It is well settled under Indiana law that a party cannot manufacture evidence in its favor, Town of Highland v. Powell (1976), Ind. App., 341 N.E.2d 804, at 810, and that "`[s]elf-serving statements or declarations by the party or his attorney not under oath cannot constitute any evidence of the facts they allege.'" Hardiman v. Hardiman (1972), 152 Ind. App. 675, at 680, 284 N.E.2d 820, at 823, quoting from Wabash Smelting, Inc. v. Murphy (1962), 134 Ind. App. 198, at 206, 186 N.E.2d 586, at 590 (overruled on other grounds).

Appellants argue that under the best evidence rule the loan receipt agreement is the best evidence of its terms. But there appears to be a conflict between the two rules in this instance which is resolved by this discussion at 2 Jones on Evidence, § 7.4, p. 96, on the distinction between proof of contents and proof of facts asserted in writings:

"While the instrument itself is the best evidence, and, if available, the only evidence of what it contains, it often happens that the recitals of the instrument are hearsay, such as the narration of events in a letter. In such cases the writing itself is not admissible to prove the truth of its recitals unless it can qualify under an exception to the hearsay *229 rule. Thus two distinct rules are involved, the one relating to proof of what the instrument contains and the other relating to the probative effect of its recitals. The best evidence rule applies only in the case of the former... ."

The decision as to whether a document containing self-serving statements should be admitted rests within the discretion of the court. And if the action of the trial court can be sustained upon any theory, we must affirm. Town of Highland v. Powell, supra, 341 N.E.2d at 808. It is reasonable to say that the Diases sought to introduce the self-serving statements to prove the truth of the matter asserted therein, i.e., that Daisy-Heddon was primarily liable for the injury, not David Hanson or his parents. These hearsay assertions cannot be said to be terms of the loan receipt agreement. And since they are truly hearsay statements (offered to prove the truth of those recitals), they are only admissible if they come within an exception to the hearsay rule. Amer. United Life Ins. Co. v. Peffley (1973), 158 Ind. App. 29, 301 N.E.2d 651.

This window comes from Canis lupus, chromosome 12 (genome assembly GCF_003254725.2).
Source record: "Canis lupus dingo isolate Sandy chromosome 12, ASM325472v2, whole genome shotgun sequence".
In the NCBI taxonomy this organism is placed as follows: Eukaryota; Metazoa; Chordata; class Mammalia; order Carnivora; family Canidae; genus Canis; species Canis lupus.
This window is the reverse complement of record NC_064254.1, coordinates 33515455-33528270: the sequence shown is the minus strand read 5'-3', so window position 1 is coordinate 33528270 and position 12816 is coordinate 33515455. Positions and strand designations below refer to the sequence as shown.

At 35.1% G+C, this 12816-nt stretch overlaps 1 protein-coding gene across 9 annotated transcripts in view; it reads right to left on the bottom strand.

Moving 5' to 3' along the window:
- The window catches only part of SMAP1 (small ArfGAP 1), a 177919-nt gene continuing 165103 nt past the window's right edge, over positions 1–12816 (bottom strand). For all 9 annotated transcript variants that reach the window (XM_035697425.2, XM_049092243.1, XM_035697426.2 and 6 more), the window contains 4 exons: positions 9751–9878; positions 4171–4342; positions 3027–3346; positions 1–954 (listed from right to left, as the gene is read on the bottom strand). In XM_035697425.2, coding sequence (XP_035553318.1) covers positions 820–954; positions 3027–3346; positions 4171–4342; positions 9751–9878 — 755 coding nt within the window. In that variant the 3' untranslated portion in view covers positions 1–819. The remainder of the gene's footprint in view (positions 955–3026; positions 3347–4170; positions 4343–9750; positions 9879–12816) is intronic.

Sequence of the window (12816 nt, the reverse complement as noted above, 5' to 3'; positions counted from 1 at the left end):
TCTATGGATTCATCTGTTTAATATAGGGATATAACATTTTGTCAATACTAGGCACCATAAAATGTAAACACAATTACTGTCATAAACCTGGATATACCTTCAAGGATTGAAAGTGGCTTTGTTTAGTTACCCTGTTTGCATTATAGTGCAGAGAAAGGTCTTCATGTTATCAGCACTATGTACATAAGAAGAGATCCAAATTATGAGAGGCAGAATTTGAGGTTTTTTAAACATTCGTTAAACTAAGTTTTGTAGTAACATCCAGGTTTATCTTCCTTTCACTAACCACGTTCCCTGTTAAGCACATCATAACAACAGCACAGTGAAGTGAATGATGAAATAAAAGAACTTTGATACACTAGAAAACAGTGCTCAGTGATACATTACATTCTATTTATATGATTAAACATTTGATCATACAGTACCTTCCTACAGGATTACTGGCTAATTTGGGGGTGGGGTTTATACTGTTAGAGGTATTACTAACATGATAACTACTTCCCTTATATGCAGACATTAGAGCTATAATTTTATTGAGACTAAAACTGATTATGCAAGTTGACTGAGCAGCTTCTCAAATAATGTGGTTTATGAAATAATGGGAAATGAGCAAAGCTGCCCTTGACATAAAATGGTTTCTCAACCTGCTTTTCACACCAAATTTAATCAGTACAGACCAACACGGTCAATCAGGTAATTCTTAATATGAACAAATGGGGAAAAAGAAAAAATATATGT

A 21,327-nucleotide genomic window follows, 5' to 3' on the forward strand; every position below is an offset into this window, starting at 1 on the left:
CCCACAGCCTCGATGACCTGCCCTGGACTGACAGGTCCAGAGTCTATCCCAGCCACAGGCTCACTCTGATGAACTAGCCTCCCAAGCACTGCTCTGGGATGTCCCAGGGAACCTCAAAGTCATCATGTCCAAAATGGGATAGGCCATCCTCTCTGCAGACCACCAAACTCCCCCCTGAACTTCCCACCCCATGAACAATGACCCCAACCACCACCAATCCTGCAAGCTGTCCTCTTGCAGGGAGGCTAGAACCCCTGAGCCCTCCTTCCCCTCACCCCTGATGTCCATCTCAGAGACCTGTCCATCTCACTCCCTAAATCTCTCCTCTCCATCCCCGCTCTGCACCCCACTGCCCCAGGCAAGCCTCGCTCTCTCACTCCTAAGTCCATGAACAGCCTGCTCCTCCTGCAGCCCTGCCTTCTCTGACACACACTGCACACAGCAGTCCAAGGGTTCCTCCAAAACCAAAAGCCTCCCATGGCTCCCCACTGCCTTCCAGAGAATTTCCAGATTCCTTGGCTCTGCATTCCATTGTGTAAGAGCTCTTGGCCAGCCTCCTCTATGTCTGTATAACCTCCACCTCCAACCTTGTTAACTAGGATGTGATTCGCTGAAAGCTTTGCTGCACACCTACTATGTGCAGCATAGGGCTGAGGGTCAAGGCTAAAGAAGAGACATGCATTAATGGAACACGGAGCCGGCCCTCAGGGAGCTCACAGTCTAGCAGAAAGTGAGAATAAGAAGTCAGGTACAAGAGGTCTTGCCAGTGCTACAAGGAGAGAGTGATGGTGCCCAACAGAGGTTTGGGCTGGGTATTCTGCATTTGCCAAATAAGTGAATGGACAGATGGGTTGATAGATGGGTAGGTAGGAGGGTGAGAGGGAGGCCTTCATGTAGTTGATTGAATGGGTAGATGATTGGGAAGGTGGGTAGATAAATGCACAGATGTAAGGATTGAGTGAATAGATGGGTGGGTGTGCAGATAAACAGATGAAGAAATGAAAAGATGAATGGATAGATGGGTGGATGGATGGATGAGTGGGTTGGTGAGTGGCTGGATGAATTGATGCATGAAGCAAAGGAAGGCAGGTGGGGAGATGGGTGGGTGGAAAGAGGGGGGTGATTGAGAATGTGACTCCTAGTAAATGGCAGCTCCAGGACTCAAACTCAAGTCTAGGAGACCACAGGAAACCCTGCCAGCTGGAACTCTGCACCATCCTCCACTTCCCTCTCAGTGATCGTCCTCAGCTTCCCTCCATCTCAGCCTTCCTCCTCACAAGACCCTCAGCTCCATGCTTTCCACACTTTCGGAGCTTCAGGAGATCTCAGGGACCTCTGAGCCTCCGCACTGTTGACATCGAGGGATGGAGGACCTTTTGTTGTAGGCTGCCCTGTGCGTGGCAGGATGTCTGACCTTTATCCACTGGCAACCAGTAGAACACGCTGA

For policy reasons, this result is the best. To say that self-serving statements contained within a legal document such as a loan receipt agreement are admissible would be to invite and encourage parties to include them, resulting in a perversion of the law.

The appellants also argued that the reasons they entered into the loan receipt agreements contained in the loan receipt agreement should have been admitted. But as the appellants during closing argument made clear to the jury those very reasons which were contained in the loan receipt agreement, they were not harmed.

The judgment is affirmed.


GARRARD, P.J., and STATON, J., concur.


[1] Appellants argue that the insurance limit and settlement amount should not have been admitted, but they raised no objection at trial and on the contrary agreed several times to the inclusion of this information in the stipulation. While it may have been prejudicial and while it should have been excluded, the issue was waived.

[2] In our research of this problem, two cases were found in other jurisdictions which were directly on point. In Rindlisbaker v. Wilson (1974), 95 Idaho 752, 519 P.2d 421, the Idaho Supreme Court in admitting a covenant not to sue stated that it found no independent rule of law which states that statements which are self-serving must be excluded. To the contrary is Tough v. Ives (1972), 162 Conn. 274, 294 A.2d 67, in which the Connecticut Supreme Court held that self-serving statements contained in a covenant not to sue were inadmissible hearsay declarations.